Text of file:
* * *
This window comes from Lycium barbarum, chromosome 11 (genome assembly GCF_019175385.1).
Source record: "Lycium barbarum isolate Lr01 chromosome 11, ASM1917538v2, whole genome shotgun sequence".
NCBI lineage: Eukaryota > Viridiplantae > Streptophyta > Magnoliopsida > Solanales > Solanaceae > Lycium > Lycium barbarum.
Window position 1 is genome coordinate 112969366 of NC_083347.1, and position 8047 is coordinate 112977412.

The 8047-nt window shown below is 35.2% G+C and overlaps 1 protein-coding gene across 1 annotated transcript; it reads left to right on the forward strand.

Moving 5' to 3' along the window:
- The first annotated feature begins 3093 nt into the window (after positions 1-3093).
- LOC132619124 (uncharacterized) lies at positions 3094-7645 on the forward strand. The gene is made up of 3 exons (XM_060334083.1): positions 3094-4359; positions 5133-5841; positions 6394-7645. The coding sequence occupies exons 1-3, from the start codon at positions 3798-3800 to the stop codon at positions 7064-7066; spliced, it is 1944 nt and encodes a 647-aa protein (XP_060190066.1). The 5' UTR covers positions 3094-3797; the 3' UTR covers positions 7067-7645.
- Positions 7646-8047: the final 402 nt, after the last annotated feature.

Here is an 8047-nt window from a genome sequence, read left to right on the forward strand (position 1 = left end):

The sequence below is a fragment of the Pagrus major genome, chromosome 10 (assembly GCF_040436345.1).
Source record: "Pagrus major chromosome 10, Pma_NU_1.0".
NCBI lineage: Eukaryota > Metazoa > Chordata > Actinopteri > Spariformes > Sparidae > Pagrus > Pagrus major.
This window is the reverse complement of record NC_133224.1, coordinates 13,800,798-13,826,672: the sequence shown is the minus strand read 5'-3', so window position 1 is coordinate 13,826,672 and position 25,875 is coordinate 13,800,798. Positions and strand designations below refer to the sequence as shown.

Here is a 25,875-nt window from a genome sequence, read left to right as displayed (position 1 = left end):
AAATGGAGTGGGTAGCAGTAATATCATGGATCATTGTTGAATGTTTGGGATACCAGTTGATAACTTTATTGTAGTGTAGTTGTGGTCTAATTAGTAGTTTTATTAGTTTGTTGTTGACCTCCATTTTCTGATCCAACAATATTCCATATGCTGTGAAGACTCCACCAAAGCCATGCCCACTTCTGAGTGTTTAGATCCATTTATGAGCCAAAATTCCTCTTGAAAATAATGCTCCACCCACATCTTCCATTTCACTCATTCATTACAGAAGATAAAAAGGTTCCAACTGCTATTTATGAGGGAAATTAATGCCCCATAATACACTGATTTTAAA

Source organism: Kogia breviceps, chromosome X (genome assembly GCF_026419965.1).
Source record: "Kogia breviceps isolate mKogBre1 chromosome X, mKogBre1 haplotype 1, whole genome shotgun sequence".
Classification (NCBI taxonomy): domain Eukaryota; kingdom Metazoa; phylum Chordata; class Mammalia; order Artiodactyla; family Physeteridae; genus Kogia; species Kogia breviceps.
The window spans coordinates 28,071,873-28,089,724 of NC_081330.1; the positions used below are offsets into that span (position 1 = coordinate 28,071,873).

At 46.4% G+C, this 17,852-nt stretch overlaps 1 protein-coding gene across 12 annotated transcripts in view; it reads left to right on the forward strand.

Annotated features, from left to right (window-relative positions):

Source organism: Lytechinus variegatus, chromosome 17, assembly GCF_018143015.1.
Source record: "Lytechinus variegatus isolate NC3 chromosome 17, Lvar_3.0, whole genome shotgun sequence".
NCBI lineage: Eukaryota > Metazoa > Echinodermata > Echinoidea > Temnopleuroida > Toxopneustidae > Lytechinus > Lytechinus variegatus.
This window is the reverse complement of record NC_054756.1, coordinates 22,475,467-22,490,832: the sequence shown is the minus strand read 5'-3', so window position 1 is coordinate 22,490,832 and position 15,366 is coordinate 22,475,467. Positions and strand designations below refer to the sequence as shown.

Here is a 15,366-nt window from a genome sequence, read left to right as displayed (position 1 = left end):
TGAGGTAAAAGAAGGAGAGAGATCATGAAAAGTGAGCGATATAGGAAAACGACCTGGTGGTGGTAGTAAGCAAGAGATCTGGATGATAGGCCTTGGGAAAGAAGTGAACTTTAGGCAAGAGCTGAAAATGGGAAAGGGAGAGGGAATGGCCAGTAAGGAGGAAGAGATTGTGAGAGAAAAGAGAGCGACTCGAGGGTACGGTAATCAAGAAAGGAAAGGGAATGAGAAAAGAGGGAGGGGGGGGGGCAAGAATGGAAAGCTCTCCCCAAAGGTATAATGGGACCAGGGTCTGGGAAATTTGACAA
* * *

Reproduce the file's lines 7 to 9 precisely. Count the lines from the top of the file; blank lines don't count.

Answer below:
- The first annotated feature begins 3093 nt into the window (after positions 1-3093).
- LOC132619124 (uncharacterized) lies at positions 3094-7645 on the forward strand. The gene is made up of 3 exons (XM_060334083.1): positions 3094-4359; positions 5133-5841; positions 6394-7645. The coding sequence occupies exons 1-3, from the start codon at positions 3798-3800 to the stop codon at positions 7064-7066; spliced, it is 1944 nt and encodes a 647-aa protein (XP_060190066.1). The 5' UTR covers positions 3094-3797; the 3' UTR covers positions 7067-7645.
- Positions 7646-8047: the final 402 nt, after the last annotated feature.